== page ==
My daughter is seven, and a pretty 'young' seven at that. She's less into cellphones and independence than pink things and unicorns; and at this stage of her life, her idea of a good time is hanging out with her parents and baby brother. So stranger danger isn't an issue I've had to broach with her just yet.
But the day must arrive when M is no longer happy being under the constant surveillance of a parent, and will want to spend time with her friends or alone, outside the home. And when that time comes, I'm going to have to shatter her illusions about human nature. Right now, M has a pretty sanguine view of the world. Grown ups are kind things to be trusted. They hug you when you're crying and read you stories and put a sticky plaster on you if you've hurt your knee. M sees the good in people, and I'd kind of like her to stay that way. She's tremendously sensitive, and when she sees unpleasant things - people injured on the news, for example - she gets quite upset. Her empathy is, I think, a wonderful quality.
How to tell your child that there are nasty people out there? When M was at preschool, the local Police came visiting as part of their programme teaching kids about stranger danger. They sent M home with some resources for parents (you can see some of this info on the 'How to protect children from paedophiles' section of the Police website: http://www.police.govt.nz/safety/home.childprotection.html). A lot of this info simply gave me the willies. For example, it was advised that parents encourage children to dry their own bodies after the bath, particularly their genitals. The implication seemed to be that an adult (or, more specifically, male) that offers to help a child with bodily care might be suspicious. This view is surely a double-edged sword: it's hard to get men more interested in helping with childcare or entering teaching when men caring for children are viewed as potentially pervy.
Part of the reason this info rubbed me the wrong way was that Rickards, Schollum and Shipton were being tried at the time the Police visited my daughter's preschool. It didn't seem an opportune moment for the boys in blue to be advising anyone about appropriate sexual conduct. And safety information of this downplays the fact that the home is often a more risky place for children than the world beyond it.
I truly don't know what the effects of warning kids about stranger danger are. I grew up in a rural community, and it just wasn't as issue - I was about as naive and trusting as a kid can be, to the extent that I hopped into the cars of strangers who offered me a lift (female strangers, at least). However, a workmate once told me that the warnings she received as a kid scared the bejesus out of her. In her words, she became afraid of men around her, even the men at her church - she thought they were all poised to 'touch her fanny'.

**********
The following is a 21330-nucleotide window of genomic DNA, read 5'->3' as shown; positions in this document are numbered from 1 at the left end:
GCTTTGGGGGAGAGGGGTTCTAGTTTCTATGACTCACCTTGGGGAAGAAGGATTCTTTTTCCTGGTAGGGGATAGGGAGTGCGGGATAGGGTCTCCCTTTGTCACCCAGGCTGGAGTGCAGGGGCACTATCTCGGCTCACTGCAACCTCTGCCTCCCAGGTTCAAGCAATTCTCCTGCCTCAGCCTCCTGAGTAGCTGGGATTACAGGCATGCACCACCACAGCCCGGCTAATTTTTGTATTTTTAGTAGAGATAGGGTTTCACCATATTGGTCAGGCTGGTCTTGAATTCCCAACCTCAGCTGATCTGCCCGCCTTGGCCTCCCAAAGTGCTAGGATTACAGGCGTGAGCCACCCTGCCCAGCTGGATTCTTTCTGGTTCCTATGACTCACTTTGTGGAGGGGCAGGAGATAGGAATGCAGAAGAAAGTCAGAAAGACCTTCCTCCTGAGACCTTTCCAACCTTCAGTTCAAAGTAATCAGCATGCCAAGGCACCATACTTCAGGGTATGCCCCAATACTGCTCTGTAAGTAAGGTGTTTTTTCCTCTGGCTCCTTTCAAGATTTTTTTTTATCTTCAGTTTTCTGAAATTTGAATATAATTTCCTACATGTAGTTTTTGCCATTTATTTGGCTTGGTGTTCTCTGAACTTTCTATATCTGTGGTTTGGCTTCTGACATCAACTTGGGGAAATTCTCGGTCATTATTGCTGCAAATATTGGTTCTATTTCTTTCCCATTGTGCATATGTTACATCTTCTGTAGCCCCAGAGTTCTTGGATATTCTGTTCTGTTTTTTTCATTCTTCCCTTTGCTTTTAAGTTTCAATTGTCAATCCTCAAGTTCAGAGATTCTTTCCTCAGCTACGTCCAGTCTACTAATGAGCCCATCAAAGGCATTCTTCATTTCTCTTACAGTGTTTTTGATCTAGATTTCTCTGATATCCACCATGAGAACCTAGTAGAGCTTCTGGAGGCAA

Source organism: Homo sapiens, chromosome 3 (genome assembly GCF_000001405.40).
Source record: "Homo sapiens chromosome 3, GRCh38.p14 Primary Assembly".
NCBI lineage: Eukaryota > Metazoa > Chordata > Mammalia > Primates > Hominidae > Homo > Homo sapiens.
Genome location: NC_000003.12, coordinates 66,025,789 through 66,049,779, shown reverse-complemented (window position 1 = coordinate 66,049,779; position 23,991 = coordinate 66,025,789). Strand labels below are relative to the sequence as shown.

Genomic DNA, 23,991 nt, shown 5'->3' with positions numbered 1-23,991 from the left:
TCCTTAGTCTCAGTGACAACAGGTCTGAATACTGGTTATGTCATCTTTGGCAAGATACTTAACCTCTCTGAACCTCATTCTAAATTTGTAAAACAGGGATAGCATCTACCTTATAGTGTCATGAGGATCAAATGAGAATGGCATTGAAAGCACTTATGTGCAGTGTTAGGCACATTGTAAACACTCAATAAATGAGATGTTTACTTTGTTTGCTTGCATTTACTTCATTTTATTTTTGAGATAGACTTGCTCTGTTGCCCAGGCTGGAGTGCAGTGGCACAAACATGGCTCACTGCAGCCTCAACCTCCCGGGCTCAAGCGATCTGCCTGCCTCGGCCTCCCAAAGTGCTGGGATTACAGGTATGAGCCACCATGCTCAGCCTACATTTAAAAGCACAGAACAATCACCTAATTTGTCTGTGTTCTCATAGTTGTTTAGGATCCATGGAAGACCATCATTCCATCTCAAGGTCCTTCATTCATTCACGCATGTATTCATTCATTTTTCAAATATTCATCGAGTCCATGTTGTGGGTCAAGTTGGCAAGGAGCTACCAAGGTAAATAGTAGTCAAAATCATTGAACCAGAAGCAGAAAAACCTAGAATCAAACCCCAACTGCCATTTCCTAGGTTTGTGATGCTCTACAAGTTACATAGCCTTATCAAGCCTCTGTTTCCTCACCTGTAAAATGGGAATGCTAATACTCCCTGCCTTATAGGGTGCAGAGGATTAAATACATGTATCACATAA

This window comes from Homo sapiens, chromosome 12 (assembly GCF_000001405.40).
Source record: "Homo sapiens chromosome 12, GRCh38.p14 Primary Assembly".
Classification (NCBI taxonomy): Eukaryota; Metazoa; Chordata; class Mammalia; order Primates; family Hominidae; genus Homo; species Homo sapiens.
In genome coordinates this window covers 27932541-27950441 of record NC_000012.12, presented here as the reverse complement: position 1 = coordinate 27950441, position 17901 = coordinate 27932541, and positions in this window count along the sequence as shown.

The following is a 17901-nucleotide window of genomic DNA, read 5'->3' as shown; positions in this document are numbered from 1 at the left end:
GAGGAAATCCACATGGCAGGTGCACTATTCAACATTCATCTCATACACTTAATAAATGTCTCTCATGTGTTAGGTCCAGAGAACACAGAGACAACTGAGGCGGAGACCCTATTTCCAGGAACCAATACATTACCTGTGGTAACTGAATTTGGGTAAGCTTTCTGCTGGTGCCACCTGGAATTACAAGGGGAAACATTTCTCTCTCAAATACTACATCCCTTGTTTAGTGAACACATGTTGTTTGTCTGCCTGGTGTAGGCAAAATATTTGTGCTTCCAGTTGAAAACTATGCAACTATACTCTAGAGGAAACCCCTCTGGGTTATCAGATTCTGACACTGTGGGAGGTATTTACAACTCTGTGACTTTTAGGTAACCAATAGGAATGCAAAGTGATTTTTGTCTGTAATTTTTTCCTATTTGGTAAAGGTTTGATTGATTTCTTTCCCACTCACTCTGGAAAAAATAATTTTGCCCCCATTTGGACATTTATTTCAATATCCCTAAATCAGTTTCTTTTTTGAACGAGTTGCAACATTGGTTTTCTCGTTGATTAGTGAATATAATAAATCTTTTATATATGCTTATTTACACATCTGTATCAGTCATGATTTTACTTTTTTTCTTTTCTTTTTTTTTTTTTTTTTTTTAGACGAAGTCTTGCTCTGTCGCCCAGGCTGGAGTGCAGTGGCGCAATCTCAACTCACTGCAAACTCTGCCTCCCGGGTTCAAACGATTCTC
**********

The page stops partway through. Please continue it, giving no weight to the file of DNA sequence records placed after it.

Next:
If my daughter had some sort of crisis in her little life - if, for example, she became separated from me in a crowded place - I would want her to approach an adult for help, not be afraid. People are more good than bad. Statistically, M is more likely approach someone friendly than someone harmful. But small kids don't deal in statistical probabilities or nuances. When you warn a kid about the danger of traffic, you don't say, 'You shouldn't cross the road alone unless you really need to and you've looked both ways and there's no one older to do it for you'. You simply say, plainly and clearly, 'Don't go onto the road'. You have to pitch the advice to the child's developmental level, and complex cautions about when you can and can't trust adults don't work well for very little kids.
A kindhearted elderly Chinese man lived near my niece's primary school, and he used to offer the kids lollies when they came out at the end of the day. He was trying to be nice, and was probably a bit lonely. Of course, the teachers advised the children not to take lollies from the man. They tried to explain to the man why he couldn't give treats to the kids, but because English was his second language, he didn't entirely understand and was hurt at being turned away. This sort of situation is a sad side-effect of the mistrust we cultivate in our kids for their own safety. On one hand, we (or at least, I) want our kids to be socially connected, and to care about the feelings of others. On the other, no one wants to take that miniscule but terrible risk that the man offering your child lollies is Jules Mikus.
I can avoid having the stranger danger conversation with M a little longer, simply by keeping a watchful eye over what she does and where she goes. When I eventually warn her about the bad people out there, and how she can avoid them, she'll be a little wiser and safer. But I have a nagging feeling that, by doing so, I'll be in some small way contributing to the problem of a non-empathetic society, not helping to fix it.